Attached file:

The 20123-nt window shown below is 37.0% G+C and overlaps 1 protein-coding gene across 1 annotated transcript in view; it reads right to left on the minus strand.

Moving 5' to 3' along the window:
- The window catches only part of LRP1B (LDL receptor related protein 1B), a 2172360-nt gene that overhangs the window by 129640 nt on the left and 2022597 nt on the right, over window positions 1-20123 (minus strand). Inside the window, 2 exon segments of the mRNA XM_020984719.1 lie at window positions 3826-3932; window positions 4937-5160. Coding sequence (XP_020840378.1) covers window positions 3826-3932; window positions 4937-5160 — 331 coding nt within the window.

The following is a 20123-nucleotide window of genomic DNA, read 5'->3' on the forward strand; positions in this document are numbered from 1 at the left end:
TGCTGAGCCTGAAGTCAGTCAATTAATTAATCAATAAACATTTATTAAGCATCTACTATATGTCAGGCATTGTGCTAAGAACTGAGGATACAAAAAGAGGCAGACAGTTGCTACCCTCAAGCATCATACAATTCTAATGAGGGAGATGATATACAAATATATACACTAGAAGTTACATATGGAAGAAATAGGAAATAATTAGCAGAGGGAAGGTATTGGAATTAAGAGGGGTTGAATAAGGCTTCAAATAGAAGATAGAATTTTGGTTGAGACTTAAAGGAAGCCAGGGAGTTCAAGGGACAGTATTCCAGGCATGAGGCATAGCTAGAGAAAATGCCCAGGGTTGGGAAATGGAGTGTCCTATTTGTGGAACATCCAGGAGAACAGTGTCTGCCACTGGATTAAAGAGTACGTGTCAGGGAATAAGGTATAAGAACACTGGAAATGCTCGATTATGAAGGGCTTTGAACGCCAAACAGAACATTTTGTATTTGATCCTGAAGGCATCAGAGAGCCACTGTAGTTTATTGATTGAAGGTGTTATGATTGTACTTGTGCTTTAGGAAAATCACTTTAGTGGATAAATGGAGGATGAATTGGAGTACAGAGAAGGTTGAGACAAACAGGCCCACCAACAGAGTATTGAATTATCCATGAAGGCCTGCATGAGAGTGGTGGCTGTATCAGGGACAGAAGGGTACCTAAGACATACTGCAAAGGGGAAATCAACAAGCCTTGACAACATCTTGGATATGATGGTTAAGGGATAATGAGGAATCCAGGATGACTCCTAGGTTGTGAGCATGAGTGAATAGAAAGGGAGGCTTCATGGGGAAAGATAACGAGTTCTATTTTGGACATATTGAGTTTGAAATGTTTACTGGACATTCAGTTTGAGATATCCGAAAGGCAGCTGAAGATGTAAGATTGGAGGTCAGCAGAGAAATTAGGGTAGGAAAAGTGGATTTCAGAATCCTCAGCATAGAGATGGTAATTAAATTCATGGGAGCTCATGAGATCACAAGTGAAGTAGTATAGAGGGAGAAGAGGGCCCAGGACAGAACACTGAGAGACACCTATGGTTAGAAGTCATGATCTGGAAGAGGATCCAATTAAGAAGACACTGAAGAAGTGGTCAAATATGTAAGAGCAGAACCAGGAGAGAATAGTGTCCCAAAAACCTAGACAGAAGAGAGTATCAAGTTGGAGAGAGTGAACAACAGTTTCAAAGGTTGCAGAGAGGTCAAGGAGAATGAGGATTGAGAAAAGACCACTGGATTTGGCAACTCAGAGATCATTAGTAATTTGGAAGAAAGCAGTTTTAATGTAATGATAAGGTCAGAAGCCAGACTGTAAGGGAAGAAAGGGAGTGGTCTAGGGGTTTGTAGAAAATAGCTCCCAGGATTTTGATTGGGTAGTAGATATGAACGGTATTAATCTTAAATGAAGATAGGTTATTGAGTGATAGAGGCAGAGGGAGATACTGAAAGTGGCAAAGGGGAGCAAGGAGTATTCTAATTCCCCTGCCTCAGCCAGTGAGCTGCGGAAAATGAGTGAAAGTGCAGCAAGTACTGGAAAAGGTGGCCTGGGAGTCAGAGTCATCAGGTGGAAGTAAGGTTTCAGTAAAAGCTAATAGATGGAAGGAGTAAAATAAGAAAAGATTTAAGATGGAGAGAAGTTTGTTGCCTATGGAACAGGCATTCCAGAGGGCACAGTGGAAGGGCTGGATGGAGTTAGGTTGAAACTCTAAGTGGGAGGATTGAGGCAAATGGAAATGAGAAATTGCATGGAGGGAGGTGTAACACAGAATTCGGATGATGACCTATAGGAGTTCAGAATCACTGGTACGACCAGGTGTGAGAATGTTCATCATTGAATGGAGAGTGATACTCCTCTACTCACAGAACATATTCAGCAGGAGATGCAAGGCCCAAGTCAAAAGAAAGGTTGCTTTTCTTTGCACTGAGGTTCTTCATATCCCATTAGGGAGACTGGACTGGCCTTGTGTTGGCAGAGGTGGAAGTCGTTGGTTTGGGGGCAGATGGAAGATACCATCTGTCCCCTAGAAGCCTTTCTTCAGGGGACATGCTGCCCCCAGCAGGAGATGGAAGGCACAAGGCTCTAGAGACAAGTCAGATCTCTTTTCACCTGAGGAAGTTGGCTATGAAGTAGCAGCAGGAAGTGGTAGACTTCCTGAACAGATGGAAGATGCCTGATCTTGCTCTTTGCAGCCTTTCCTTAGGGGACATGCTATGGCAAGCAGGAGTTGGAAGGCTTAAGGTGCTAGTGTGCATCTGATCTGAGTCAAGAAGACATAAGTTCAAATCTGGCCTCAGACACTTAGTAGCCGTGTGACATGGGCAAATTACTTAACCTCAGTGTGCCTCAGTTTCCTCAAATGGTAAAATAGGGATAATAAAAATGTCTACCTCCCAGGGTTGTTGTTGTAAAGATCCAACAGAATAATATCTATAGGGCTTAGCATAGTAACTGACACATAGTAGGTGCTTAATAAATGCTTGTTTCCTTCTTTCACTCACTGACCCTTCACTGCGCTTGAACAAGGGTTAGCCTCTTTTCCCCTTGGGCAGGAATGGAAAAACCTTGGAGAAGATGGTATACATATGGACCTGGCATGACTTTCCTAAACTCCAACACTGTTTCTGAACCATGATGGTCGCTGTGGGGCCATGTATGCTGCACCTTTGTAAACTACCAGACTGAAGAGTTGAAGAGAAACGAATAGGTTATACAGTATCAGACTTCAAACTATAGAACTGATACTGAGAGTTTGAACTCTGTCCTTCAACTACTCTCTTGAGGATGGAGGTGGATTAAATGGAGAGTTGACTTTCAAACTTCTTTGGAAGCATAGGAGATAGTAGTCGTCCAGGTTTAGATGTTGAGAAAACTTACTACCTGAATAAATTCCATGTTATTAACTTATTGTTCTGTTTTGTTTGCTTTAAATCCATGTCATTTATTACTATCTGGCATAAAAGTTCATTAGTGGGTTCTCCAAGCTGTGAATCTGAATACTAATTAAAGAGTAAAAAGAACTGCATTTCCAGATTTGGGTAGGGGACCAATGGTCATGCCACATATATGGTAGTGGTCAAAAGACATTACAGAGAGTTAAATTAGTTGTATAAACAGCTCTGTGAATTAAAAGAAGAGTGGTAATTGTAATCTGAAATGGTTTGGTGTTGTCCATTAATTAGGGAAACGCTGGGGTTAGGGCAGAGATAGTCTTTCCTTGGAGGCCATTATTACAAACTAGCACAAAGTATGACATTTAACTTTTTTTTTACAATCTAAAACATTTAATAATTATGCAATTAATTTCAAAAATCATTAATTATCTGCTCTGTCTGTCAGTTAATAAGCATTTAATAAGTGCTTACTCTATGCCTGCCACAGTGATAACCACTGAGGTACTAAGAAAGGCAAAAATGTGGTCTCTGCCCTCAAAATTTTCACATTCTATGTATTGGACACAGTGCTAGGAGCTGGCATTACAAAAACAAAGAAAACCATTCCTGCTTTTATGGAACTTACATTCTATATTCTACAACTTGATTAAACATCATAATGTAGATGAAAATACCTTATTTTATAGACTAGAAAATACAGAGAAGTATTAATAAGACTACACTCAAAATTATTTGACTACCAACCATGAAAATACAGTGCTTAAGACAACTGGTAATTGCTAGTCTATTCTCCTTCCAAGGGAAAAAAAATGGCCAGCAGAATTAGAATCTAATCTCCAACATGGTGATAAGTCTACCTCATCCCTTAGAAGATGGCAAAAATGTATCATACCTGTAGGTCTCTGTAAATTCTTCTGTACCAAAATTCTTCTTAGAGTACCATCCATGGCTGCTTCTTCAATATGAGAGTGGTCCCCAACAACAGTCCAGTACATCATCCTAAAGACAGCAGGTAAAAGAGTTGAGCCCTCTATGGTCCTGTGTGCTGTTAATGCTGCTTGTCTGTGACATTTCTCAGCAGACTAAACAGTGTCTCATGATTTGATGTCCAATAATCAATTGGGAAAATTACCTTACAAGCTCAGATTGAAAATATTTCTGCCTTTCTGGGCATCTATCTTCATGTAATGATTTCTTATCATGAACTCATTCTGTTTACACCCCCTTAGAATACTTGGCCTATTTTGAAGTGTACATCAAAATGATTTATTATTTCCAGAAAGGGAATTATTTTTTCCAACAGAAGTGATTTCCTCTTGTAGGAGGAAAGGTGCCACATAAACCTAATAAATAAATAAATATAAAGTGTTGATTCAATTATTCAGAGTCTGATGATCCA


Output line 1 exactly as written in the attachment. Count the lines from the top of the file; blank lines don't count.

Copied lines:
The 20123-nt window shown below is 37.0% G+C and overlaps 1 protein-coding gene across 1 annotated transcript in view; it reads right to left on the minus strand.